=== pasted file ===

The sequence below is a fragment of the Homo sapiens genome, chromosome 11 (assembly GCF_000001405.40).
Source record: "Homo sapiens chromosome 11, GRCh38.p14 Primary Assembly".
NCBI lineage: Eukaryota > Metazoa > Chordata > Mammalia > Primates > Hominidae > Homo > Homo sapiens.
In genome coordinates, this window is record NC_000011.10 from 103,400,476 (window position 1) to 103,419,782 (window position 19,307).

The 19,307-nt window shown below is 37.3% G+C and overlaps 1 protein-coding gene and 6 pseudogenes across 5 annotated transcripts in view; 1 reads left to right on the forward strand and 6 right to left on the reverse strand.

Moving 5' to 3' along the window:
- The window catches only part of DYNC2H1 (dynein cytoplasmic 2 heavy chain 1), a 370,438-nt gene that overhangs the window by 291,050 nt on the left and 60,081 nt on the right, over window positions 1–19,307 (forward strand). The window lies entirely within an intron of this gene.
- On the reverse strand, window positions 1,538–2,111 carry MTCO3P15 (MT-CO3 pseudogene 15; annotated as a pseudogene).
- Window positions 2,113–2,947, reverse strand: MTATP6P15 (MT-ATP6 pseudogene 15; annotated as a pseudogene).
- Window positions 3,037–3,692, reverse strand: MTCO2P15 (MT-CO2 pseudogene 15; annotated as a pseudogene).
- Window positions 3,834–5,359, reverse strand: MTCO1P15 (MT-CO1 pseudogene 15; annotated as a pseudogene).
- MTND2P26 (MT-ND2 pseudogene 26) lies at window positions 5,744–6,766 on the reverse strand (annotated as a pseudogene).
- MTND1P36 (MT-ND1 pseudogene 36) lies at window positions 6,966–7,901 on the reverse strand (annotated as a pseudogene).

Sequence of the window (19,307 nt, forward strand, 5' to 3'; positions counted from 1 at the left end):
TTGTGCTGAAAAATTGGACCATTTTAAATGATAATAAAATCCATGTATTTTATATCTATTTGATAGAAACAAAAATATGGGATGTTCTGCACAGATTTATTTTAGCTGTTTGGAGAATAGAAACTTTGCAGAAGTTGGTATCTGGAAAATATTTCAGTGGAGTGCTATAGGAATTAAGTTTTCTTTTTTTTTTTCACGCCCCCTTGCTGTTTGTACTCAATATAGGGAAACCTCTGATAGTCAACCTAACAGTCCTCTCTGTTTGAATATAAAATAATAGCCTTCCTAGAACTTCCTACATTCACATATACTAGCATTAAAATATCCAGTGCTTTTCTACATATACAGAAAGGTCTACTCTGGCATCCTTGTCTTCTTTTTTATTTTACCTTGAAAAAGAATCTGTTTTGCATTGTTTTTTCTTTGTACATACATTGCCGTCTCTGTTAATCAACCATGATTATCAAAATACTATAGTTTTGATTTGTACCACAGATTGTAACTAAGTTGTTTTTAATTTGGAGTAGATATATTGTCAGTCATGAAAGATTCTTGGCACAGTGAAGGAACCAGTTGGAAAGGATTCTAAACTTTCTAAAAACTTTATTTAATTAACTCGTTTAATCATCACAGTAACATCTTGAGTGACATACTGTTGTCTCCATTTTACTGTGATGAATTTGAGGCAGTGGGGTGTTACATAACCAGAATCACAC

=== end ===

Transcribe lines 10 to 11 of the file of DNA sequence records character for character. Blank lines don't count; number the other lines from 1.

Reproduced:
- Window positions 3,037–3,692, reverse strand: MTCO2P15 (MT-CO2 pseudogene 15; annotated as a pseudogene).
- Window positions 3,834–5,359, reverse strand: MTCO1P15 (MT-CO1 pseudogene 15; annotated as a pseudogene).